Attack with Russian-made rocket worries Israelis

Friday, March 31, 2006

TEL AVIV Israel's military are treating a rocket attack from the Gaza Strip as a major escalation in the Palestinian war against the Jewish state.

On Thursday, Defense Minister Shaul Mofaz convened senior officials and military commanders to discuss the Katyusha strike, Middle East Newsline reported. Officials said the military has assessed that Palestinian insurgency groups such as Hamas and Islamic Jihad have acquired the Soviet-origin Grad rocket from the Iranian-sponsored Hizbullah in Lebanon.

Officials said the firing of a Katyusha rocket from the northern Gaza Strip on March 28 marked a major boost in Palestinian military capability. They said Palestinian insurgents have demonstrated their ability to operate and maintain the Katyusha rocket, with a range of about 20 kilometers.

"This is a very worrisome development because the Palestinians now have genuine rockets that could cause far more damage than the Kassam [short-range missile]," an official said.

"This is a grave act that requires a determined response," Mofaz was quoted as saying.

[On late Thursday, four Israelis were killed in a suicide bombing at the entrance of the Jewish community of Kedumim in the northern West Bank. The bomber, a Palestinian from the Hebron area, was dressed as an Orthodox Jewish hitch-hiker who hailed a Kedumim motorist. Fatah claimed responsibility for the attack.]

Military sources said the Grad was manufactured and delivered by Iran to the Gaza Strip. They said Iran has transferred Katyushas and production expertise to Islamic Jihad and other Palestinian groups in the Palestinian Authority.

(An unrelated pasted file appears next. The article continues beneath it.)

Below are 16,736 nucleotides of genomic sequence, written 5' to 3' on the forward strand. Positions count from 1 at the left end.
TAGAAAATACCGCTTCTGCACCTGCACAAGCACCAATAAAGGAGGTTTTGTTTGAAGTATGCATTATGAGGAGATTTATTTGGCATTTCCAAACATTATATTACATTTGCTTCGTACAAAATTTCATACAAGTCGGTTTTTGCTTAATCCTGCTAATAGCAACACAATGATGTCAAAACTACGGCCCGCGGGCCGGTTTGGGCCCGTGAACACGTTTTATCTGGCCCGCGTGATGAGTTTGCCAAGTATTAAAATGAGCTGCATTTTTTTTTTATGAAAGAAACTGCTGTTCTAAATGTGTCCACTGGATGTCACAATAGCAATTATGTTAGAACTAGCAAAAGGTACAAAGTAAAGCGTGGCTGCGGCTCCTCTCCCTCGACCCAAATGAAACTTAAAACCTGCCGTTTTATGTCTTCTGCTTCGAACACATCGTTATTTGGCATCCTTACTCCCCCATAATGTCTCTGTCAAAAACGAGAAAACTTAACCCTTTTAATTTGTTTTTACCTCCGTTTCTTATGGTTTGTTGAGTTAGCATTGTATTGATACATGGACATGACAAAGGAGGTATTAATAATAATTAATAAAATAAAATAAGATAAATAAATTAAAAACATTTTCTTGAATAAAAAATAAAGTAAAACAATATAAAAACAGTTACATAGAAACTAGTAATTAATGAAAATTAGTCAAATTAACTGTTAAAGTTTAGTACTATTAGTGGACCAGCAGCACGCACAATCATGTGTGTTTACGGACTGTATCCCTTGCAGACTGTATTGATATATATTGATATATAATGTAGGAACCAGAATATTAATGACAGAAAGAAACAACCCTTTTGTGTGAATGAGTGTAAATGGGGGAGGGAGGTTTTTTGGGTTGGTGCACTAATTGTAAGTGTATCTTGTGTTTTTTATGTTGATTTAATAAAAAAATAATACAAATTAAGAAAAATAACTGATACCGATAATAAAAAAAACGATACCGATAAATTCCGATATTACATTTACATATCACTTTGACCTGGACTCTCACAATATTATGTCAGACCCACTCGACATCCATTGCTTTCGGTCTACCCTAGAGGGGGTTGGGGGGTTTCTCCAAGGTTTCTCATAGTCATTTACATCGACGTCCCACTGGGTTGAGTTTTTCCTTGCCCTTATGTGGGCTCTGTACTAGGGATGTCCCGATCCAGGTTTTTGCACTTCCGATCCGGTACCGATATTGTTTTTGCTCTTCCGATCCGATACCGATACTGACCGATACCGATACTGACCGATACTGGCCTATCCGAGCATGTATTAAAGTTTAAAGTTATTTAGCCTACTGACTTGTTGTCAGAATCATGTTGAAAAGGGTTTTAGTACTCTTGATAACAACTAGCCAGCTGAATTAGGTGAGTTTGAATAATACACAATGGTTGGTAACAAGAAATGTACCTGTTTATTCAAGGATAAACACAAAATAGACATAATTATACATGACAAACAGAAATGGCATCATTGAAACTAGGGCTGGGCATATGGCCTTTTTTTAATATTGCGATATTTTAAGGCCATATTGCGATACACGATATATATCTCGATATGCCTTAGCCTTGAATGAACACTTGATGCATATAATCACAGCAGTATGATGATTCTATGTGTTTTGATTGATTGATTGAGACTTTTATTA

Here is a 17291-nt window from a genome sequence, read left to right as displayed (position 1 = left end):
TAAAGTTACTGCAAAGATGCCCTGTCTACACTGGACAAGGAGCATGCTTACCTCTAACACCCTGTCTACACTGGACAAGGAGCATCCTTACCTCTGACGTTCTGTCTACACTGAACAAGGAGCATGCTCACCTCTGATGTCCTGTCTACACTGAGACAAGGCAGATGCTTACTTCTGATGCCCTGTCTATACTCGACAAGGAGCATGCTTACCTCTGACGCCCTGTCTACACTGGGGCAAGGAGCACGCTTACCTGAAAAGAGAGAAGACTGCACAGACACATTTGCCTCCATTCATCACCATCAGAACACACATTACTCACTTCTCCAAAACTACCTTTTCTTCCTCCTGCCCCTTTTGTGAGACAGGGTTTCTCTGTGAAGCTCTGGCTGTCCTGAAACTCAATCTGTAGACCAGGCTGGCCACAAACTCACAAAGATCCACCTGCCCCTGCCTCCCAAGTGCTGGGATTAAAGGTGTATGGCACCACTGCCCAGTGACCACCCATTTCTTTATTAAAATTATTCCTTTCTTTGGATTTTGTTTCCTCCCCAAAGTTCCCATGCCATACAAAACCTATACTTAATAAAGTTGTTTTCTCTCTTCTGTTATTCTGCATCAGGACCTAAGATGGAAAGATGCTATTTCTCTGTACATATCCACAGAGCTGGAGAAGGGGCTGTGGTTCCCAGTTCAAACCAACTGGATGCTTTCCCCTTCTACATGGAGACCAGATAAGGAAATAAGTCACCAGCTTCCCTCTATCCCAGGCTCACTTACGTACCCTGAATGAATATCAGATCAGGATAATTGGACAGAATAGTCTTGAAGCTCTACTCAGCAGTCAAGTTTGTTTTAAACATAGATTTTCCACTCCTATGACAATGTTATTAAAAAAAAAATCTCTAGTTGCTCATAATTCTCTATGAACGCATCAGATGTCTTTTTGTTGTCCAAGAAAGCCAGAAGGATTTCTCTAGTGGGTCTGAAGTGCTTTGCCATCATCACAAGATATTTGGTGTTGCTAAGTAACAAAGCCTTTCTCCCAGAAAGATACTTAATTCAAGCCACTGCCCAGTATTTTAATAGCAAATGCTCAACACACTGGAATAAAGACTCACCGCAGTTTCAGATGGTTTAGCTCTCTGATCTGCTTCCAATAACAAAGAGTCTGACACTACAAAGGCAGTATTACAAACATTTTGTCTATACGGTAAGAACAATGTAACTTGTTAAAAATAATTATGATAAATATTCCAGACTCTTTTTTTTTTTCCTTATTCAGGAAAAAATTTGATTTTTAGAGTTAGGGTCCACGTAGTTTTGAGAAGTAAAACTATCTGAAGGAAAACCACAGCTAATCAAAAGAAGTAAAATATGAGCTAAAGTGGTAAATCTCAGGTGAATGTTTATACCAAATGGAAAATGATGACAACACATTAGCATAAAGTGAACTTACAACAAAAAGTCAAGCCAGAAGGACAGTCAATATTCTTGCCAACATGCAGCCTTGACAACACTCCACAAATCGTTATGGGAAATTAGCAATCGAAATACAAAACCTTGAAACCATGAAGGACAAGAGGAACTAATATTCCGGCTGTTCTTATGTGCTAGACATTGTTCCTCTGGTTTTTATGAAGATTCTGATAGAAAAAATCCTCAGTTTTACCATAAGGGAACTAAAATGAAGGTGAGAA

[On Thursday, Palestinian gunners fired five Kassam short-class missiles toward Israel. Israel responded with artillery and naval fire.]

Islamic Jihad has claimed responsibility for the Katyusha attack. In a statement, Jihad said it has acquired "many" Katyushas with a range of up to 30 kilometers.

Jihad identified the Grad as having a caliber of 122 mm and a range of between 18 and 30 kilometers. The rocket was said to measure 2.8 meters, weigh 66 kilograms, including a 17-kilogram warhead.

Jihad spokesman Abu Abdullah said the Grad was produced in Russia and smuggled into the Gaza Strip from Egypt's Sinai Peninsula. The spokesman said Palestinians would keep firing rockets in an effort to pressure Israel to withdraw from additional territory around the Gaza Strip.

"These rockets, God willing, will be the reason for liberating the villages adjacent to the Gaza Strip," Abu Abdullah said.

Jihad said its engineers were examining the Grads in an effort to develop and produce similar rockets. Jihad has been aided by Hizbullah and Iran.

Copyright 2006 East West Services, Inc.

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